In my work, I get daily emails from clients, friends, and acquaintances with any and all questions they have related to dating.  This long question below is one I got not too long ago, and I wanted to share it with my GTJ readers since it also may have happened to some of us.


"I have my own personal question based on the whole dichotomous nature of online dating:  What if you are fond of someone you met online, but only platonically? Is there any way, realistically, to transition that to a friendship?  Also, here's a specific variation: Is it super rude to suggest that one of your OKCupid dates might be perfect for a friend?  I actually think it's a really good idea because I like and respect my friends, and I share common values with them, but we have different tastes and like somewhat different guys.  Moreover, I know this can work in practice because I have a friend who met her husband as a follow-up to his online date with her friend.  However, I mentioned this option to a date last week, obviously in a nice way, and he got pretty offended.  (And, btw, it was because we were wholly incompatible politically/ideologically, so it's not even like I said, 'Oh, I'm not feeling physical chemistry so why don't you try my friend, instead?')  I thought I was making a perfectly reasonable suggestion, but apparently it may be a huge faux pas."

Erika's Answer

As for setting up dates that don't work out, I actually think it's wonderful, but I do have some caveats.  If you think highly enough of someone to want to set him or her up with someone else, it's a huge compliment.  That said, give it some time (at least a few weeks) before making this gesture.  I would be offended if, on a date or even the next day, the guy said to me that he wanted to set me up with a friend.  Even if I agreed that we weren't a good fit for each other (and I would only recommend doing this if it's agreed that there's a mutual mismatch, lest someone get upset), I'd rather have the suggestion come to me after some space/time.  It's all about the timing and the framing of it.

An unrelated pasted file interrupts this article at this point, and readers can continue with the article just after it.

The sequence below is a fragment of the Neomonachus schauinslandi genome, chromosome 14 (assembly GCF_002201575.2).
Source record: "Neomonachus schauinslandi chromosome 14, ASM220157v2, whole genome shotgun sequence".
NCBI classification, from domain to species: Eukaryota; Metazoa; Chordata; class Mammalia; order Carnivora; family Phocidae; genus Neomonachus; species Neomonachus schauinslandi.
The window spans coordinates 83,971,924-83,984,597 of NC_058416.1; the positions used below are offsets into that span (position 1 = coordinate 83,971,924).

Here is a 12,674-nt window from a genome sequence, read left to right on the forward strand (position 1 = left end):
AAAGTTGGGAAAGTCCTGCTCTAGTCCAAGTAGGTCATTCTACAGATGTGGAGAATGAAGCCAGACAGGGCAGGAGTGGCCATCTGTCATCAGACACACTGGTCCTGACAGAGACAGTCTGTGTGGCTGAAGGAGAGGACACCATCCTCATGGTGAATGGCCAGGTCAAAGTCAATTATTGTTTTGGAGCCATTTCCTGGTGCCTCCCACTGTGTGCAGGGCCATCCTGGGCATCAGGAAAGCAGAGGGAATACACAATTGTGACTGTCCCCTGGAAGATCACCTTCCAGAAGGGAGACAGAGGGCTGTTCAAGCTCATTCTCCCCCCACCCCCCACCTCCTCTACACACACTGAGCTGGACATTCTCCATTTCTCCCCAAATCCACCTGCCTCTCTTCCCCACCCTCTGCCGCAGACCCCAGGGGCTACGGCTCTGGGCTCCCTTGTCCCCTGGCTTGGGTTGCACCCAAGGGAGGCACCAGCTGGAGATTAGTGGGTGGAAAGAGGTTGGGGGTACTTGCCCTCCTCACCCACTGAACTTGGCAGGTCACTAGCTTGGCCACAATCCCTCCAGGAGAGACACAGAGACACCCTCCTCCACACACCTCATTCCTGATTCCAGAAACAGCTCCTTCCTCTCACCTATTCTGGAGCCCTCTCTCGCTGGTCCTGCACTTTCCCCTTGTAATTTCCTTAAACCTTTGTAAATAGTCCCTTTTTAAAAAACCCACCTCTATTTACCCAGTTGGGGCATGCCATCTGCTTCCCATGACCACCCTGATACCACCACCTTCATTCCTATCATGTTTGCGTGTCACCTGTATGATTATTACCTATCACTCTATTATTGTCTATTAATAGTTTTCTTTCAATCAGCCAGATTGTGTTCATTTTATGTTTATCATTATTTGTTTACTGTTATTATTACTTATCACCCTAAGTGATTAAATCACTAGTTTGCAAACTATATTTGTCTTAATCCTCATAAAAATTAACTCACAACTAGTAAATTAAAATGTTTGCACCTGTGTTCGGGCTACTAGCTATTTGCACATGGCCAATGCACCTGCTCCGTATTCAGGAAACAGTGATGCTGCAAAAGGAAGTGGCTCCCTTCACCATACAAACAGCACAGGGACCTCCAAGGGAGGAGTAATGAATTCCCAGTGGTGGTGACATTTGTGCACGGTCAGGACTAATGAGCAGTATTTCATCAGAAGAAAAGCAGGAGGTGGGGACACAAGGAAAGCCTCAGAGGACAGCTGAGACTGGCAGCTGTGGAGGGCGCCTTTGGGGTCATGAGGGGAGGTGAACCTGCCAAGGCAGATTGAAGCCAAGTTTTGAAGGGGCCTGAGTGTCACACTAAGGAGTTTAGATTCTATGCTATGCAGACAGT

I went out with someone once on two dates.  After those dates, I concluded that, while he was very nice, he wasn't for me.  (I have too strong of a personality for some people.  If you know me at all, you know what I mean!)  Anyway, when I kindly declined a third date, saying that I wasn't feeling the spark, he got defensive and said some things that I didn't appreciate.  Again, you want to make sure to handle things nicely and maturely with everyone… especially with me since I have a big database of single people waiting to be set up!

For this simple reason, in addition to, you know, the possibility of love, it's important to make sure you're at your best on every date.  Avoid being rude, having your cell phone out, drinking too much, talking about yourself the entire time, and generally being a poor sport about the date not going well.  And, I look forward to the flak I'll take for this comment, but even if that date doesn't go well, for opposite sex couples, I still recommend that the gentleman pays.  This way, he still comes off as generous, and he's showing that chivalry is not completely dead.  And given that the first date should only be for coffee or a drink, it shouldn't break the bank.

Now, go forth, date, be nice, and, after ample time, make those set-ups.